Last week we read Curtis’s story of how he transitioned from a desktop Windows machine to a MacBook Pro running Windows in Parallels 10. This week, I’m sharing my story of moving from a similar desktop machine to a Microsoft Surface Pro 3.

Choosing the Hardware

When it came time for me to choose the hardware I would be using every day, I knew I wanted something that would be light and easy to drag around with me. Previously, I owned an HP Pavilion 6 for personal use and whenever I was away from the office. It was large enough to require its own bag so everything else I needed had to be packed in a separate bag. But at the time, it didn’t get much better than that. Thankfully, “portable computing” has progressed significantly and is taking the definition of portability to a whole other level.

The size and weight of the Surface Pro 3 allows me to just throw it on the top of my bag and go. I recently went to Florida and found it was way too easy to just hang out by the pool with it and get a little work done.

When it came to configuration, I went with the top of the line model:

  • Intel Core i7 – 1.7 Ghz
  • 8 GB RAM
  • 512 GB storage

Perhaps choosing the extra 256GB of storage was a bit of an overkill, but I wanted to be sure that I never ran out of space. You can’t exactly pop these things open and replace the SSD if you decide you want to upgrade later. You have to plan ahead. This iFixit article shows how easy it isn’t to work on the Surface Pro 3s.

For the office, I added the Microsoft Surface Pro 3 docking station. I know that there are less expensive solutions out there, but they required extra cables to deal with every time you plug in. I’d rather have an easy snap in/snap out approach. I really dislike clutter on my desk so between the dock and swapping out a monitor for one that supports display port daisy chaining, I have a nice desk without a ton of wires running everywhere.

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Getting Down to Work and Lessons Learned (So Far)

In the few months that the Surface Pro 3 has been my primary machine, it has exceeded many of my hopes and expectations. One of the biggest benefits I’ve realized is having the ability to “casually” use the Surface Pro 3 to knock out some less intensive tasks from home while watching Netflix. For being “only” a tablet, the Surface Pro 3 has an amazing amount of power. It doesn’t even blink when I multitask with it, and that for me is a clear sign that we have crossed over into a new era of computing.

Another benefit I’ve realized in using the Surface Pro 3 is note taking. I am the kind of person who retains a lot more information if I write it down while it’s being discussed, so the Surface Pen is a must have for me. The ability to take notes without going through reams of paper has become something of a necessity for me.

Sometimes you can’t imagine the benefits to being so portable until they present themselves. For example, I once had a technical handoff meeting scheduled with a client and assumed it was going to be held at our offices. But when the calendar reminder popped up five minutes before the meeting, I realized it was actually at the client’s offices instead. Fortunately I had my Surface Pro 3 so I was able to just grab it and run out the door. I made it to the meeting on time and was able to take everything I needed for the handoff. No need to use one of the client’s computers to VPN back into my computer to show them everything we were discussing.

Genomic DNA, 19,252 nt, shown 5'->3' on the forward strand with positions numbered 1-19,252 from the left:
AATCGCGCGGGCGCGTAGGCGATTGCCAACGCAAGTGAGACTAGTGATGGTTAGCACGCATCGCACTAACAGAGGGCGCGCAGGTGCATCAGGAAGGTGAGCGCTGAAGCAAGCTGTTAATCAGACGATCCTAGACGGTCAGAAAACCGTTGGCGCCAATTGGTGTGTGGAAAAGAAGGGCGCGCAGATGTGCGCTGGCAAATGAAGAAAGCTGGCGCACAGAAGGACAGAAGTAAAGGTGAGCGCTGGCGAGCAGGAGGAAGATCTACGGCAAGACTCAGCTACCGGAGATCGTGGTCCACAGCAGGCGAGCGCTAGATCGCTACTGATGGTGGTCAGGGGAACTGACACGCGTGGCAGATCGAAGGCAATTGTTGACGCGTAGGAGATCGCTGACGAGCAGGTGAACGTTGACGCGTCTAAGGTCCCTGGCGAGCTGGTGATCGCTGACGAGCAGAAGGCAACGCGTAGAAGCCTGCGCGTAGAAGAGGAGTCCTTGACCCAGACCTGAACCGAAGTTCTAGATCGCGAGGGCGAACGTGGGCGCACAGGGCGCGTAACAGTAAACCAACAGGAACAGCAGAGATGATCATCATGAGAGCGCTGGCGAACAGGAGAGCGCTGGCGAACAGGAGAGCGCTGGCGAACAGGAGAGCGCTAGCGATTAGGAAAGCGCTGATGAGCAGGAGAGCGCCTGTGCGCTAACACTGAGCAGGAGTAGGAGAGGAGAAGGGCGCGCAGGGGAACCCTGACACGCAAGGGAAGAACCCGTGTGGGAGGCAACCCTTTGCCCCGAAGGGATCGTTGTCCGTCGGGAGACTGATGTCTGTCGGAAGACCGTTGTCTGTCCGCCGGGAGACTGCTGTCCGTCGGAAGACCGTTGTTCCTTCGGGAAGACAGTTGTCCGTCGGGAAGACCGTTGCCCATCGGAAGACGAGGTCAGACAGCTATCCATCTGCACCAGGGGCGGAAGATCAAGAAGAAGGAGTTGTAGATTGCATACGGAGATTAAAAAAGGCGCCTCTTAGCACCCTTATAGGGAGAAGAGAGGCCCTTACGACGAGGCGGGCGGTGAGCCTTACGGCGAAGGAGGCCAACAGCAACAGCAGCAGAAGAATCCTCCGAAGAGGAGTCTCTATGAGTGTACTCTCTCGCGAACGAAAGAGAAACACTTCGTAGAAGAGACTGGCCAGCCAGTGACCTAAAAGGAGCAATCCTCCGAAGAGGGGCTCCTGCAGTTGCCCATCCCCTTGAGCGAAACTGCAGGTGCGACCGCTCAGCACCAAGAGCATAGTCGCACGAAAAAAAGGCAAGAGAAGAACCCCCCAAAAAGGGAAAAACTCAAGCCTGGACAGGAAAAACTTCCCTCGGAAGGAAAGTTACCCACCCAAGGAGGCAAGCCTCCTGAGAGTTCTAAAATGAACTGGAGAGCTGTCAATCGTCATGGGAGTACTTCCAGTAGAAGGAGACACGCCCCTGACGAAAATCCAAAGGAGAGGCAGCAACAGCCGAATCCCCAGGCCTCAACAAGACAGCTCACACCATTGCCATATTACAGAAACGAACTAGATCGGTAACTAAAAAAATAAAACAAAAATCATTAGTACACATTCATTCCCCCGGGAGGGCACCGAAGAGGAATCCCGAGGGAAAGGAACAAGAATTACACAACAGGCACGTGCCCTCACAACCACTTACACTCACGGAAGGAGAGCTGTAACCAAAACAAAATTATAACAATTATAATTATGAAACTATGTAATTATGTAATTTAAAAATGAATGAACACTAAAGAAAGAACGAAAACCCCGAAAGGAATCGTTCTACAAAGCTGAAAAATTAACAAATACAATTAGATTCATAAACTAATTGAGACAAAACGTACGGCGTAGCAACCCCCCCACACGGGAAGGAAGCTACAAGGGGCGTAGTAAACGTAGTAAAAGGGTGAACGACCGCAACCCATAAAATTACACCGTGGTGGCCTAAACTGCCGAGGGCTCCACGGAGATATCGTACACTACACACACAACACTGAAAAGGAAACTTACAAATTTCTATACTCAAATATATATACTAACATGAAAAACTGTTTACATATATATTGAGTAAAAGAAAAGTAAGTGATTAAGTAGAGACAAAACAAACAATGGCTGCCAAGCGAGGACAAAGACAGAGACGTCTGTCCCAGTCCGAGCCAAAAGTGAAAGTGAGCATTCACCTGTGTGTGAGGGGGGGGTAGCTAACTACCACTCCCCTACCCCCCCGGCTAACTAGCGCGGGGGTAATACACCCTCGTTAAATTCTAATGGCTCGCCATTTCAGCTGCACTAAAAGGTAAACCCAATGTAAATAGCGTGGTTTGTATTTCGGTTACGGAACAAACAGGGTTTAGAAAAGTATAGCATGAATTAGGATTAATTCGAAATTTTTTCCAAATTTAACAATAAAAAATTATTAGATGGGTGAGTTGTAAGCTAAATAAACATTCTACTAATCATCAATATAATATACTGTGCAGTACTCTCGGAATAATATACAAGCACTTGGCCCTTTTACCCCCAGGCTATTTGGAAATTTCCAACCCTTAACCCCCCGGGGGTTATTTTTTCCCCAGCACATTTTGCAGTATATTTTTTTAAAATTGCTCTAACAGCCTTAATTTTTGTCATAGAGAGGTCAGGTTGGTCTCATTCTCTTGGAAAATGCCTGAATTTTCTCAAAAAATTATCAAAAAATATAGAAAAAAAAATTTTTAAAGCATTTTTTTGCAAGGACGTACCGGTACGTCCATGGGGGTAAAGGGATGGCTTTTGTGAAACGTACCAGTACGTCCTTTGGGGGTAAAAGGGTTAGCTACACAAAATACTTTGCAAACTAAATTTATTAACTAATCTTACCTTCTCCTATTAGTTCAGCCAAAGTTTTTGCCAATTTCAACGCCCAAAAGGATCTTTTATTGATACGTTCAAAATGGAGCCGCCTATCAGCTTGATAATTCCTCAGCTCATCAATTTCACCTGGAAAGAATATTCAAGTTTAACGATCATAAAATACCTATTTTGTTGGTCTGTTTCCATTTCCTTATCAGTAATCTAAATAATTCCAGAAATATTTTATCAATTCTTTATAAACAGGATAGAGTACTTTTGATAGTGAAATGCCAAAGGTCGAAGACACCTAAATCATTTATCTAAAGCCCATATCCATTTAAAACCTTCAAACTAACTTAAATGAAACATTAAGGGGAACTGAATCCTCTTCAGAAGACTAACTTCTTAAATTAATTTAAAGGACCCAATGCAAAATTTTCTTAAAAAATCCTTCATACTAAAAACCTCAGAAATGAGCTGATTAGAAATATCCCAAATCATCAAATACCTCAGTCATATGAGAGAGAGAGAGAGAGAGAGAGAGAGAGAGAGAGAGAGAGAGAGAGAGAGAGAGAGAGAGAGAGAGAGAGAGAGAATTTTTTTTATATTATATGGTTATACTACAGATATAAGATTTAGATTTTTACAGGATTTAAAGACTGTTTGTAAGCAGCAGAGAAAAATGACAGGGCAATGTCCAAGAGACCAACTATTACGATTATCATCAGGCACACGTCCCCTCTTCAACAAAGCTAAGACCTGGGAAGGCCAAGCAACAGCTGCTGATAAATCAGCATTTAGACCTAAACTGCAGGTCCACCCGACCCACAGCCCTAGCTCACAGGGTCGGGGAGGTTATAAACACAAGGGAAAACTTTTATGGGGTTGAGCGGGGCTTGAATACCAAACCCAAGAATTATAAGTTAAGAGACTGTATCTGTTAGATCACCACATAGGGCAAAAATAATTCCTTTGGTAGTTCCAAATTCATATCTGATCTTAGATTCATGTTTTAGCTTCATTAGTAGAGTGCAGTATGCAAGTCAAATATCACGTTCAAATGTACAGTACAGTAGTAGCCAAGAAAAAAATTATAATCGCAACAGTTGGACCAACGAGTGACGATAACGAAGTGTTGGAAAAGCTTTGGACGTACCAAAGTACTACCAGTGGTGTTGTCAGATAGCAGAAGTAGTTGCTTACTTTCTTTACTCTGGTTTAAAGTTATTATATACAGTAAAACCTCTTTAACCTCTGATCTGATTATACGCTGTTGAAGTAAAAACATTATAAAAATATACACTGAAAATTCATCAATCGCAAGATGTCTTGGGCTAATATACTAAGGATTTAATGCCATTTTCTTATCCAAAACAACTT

Initially I didn’t know how much I would like a touchscreen on my primary machine. I couldn’t see myself reaching up and actually interacting with my display. But despite the fact that it’s running full-blown Windows (which I won’t think always comes across as touch friendly), I now find myself wanting to touch and drag applications on my non-touch screens too.

As I think back over the past few months I can’t say that the Surface Pro 3 has necessarily improved my output, but I do have to give credit to Microsoft. They’ve built something that is more than capable of replacing a very powerful desktop machine while still allowing me to complete my work almost anywhere.

I am also glad that Microsoft is continuing to improve the experience of the Surface Pro 3 as a desktop alternative. There were a few rough spots I experienced in the first couple of weeks, such as the pen not working consistently or the occasional WiFi dropouts immediately after wake. But I’m happy to report that these seem to be fixed through firmware updates.

However, one downside I still experience is how Windows 8.1 handles screens with varying DPIs. There are different recommended scaling settings for low and high-DPI screens. So when you are using multiple screens with different DPIs, you’re forced to choose a scaling setting that is somewhere in the middle. This leaves neither screen at their recommended setting. It’s not the end of the world, but you would think that Microsoft would allow you to specify scaling on a per-screen basis instead of making you choose one value to cover everything.

Overall, I would absolutely recommend the Surface Pro 3 to any engineer as an alternative to a standard desktop or notebook computer. The portability of its size, the flexibility of its touchscreen, and its relative amount of power are all undeniable. I know they’re not for everyone, but I do recommend at least giving them a test drive. You might be surprised.

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